Rain and sprinkler systems often leave standing water on a driveway.
Depending on the finish of the concrete, it can occasionally becomes slippery when wet.
The rougher the finish, the less the chance of slipping. Most finishes provide a safe walking surface. The exception is a hard troweled finish, which is very smooth and can be slick when wet.
Changing the direction of the sprinkler heads or improving the drainage will usually help improve this condition.
In climates that freezes, standing water turns to ice, so extra care is required.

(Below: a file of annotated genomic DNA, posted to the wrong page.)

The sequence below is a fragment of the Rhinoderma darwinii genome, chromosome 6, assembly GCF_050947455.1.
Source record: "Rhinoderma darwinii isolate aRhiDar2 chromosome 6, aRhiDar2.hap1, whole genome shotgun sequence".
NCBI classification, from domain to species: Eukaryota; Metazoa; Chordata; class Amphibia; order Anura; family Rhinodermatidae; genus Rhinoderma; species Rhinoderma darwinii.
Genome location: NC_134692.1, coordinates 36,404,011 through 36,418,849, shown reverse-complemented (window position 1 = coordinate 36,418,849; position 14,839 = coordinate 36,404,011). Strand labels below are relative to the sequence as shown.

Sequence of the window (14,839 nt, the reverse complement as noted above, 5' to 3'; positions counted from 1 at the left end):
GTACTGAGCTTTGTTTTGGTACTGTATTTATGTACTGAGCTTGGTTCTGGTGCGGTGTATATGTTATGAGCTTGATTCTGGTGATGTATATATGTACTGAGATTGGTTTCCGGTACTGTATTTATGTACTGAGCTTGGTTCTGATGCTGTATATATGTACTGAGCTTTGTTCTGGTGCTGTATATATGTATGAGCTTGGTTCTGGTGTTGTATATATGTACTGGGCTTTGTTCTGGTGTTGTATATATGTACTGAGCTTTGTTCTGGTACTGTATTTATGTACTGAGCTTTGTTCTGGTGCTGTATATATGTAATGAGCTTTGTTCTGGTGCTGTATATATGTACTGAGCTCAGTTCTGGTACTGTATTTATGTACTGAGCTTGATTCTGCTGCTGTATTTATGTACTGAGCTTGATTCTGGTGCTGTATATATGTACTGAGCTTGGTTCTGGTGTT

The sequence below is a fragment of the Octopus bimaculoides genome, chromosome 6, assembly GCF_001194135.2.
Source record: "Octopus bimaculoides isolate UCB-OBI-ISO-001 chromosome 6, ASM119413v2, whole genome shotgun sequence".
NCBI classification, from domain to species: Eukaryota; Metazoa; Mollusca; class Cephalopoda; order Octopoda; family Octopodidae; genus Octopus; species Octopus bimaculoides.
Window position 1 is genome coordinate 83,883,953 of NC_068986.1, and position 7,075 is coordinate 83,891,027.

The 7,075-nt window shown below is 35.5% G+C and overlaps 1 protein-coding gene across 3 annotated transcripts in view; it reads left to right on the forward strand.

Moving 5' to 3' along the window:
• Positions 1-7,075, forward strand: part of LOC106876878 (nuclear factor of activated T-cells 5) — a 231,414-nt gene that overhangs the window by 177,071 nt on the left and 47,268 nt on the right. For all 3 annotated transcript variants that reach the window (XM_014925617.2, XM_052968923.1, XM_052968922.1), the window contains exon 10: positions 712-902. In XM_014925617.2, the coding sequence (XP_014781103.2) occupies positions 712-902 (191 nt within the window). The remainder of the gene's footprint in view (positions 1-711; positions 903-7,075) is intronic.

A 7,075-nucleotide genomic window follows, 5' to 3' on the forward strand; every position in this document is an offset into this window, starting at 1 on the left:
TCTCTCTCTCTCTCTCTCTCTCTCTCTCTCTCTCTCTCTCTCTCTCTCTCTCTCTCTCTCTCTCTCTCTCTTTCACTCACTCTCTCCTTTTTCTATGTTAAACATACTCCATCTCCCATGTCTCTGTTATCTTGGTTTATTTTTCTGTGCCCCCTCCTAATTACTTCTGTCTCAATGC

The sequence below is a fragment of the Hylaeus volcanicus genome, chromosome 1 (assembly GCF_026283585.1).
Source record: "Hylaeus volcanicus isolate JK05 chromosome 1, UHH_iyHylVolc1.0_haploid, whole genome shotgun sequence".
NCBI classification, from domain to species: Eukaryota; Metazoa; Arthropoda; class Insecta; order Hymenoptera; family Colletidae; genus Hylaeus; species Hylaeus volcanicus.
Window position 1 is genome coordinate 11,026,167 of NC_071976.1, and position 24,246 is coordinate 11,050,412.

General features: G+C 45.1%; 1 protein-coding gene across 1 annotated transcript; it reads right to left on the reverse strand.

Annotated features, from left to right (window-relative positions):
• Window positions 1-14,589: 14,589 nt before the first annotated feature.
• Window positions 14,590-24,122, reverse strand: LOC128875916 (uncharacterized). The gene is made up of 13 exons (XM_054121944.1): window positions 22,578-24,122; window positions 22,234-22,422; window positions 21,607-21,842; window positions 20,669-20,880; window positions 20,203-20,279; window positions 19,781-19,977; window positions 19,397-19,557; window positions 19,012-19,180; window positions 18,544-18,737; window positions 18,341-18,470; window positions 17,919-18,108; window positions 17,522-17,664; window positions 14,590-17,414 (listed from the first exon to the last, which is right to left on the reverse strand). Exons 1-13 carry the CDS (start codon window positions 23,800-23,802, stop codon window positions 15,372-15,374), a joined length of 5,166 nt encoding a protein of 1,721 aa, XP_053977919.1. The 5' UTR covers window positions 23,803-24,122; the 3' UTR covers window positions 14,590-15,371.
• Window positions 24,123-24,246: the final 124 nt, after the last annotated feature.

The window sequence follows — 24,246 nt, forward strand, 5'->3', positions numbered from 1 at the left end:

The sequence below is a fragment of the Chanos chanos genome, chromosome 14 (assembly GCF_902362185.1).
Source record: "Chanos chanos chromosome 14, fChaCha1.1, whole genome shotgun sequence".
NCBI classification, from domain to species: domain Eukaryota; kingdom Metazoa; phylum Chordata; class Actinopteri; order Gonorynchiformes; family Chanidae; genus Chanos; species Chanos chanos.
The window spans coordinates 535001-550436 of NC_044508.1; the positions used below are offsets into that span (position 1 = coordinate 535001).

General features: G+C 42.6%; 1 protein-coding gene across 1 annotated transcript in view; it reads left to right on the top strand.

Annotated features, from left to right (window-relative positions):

Water that is left standing for long periods of time may discolor the concrete or in a few extreme conditions result in limited deterioration.
Tip: If there are drains nearby check them to see if they are clogged or slow draining.Who to consult? Gardeners and landscapers are the people most commonly consulted.
If a drain is the cause, a homeowner may try flushing out the drain. If this fails, then a plumber may be called to snake out the drain. Puddling water in yard low spots may be corrected by gardeners and landscapers. Occasionally a concrete contractor may be consulted, but this is rare.